This moment of grace changed me. It didn’t take away the tumultuous road ahead, but it gave me a
ground, a realization that I was more than the sum of the trauma I’d experienced. That the deepest part
of me was whole, untouched, and always within reach.

In my mid-30s, I ended up at a local community college, tutoring and eventually teaching what I’d always
loved most: literature and writing. I met the man who’d become my husband of 30 years. Six years after
moving into our small house, we adopted a little boy from Guatemala who would become the greatest
joy of my life.

I’d be lying to say that was the end of the story. My love of teaching was tested by the stresses of working as a part-time adjunct: the financial collapse of 2008 that threatened my job; the weight of carrying students’ stories of poverty, homelessness, friends lost to drug overdoses; the constant
pressure to do more with less. My marriage was strained by the trauma I brought to it, by the demands of raising a child with ADHD and learning disabilities. At times new memories of abuse would breakthrough—though less and less often. There was no point of arrival at everlasting happiness. But I was doing far more than I had ever thought possible. I found inside myself the strength and commitment to persevere at doing what I loved, with the people I loved, even throughout the hardest of times. I gradually grew in compassion for myself, for all my lost and broken parts, for the difficult feelings I shared with every other human being.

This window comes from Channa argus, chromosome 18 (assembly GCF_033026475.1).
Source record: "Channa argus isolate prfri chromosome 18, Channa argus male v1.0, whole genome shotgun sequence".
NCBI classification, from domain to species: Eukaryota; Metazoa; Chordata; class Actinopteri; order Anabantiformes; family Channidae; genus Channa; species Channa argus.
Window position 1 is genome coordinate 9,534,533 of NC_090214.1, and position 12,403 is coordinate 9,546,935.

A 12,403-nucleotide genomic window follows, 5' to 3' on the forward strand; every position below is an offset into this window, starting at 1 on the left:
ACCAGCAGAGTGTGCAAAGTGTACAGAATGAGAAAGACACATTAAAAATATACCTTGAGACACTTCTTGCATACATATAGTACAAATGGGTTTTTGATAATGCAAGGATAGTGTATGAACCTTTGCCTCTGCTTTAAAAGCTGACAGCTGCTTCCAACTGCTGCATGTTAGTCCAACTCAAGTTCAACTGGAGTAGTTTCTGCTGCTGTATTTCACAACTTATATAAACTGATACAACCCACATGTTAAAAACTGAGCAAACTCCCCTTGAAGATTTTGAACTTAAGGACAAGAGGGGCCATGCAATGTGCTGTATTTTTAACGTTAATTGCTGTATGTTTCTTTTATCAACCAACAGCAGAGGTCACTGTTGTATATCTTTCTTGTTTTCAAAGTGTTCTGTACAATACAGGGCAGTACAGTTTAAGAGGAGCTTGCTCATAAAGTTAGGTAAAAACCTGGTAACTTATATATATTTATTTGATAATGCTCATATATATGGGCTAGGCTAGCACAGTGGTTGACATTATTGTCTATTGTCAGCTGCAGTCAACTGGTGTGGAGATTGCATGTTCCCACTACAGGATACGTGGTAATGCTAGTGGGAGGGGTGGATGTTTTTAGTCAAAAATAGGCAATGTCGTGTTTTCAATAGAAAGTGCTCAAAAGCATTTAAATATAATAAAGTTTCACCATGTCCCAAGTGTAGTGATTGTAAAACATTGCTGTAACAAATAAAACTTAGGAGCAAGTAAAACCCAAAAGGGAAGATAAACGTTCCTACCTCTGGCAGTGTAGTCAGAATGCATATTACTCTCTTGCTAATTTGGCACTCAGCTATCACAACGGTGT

I wish for you …
I’m not telling you to meditate, to become Buddhist or Christian or any religion, to choose one way of
healing over another. I’m not telling you that you’ll never again feel grief or terror or rage or despair.
What I want to say is that grace is all around you, right now: in doing the things you love, loving the
people who love you back, reveling in the beauty of music, art, and nature. In those quiet nudges that
take you where you need to go. You can and will grow into spaces you never thought possible—not
perpetual happiness, but real human life.

My wish for you is the hope for a better life, the courage of a lion, radical compassion for all that you’ve been and done and gone through, faith that your inner guide will lead you toward a self more capable and loving and whole than you’ve ever imagined.  I wish for you those moments of grace that tell you you’re already there.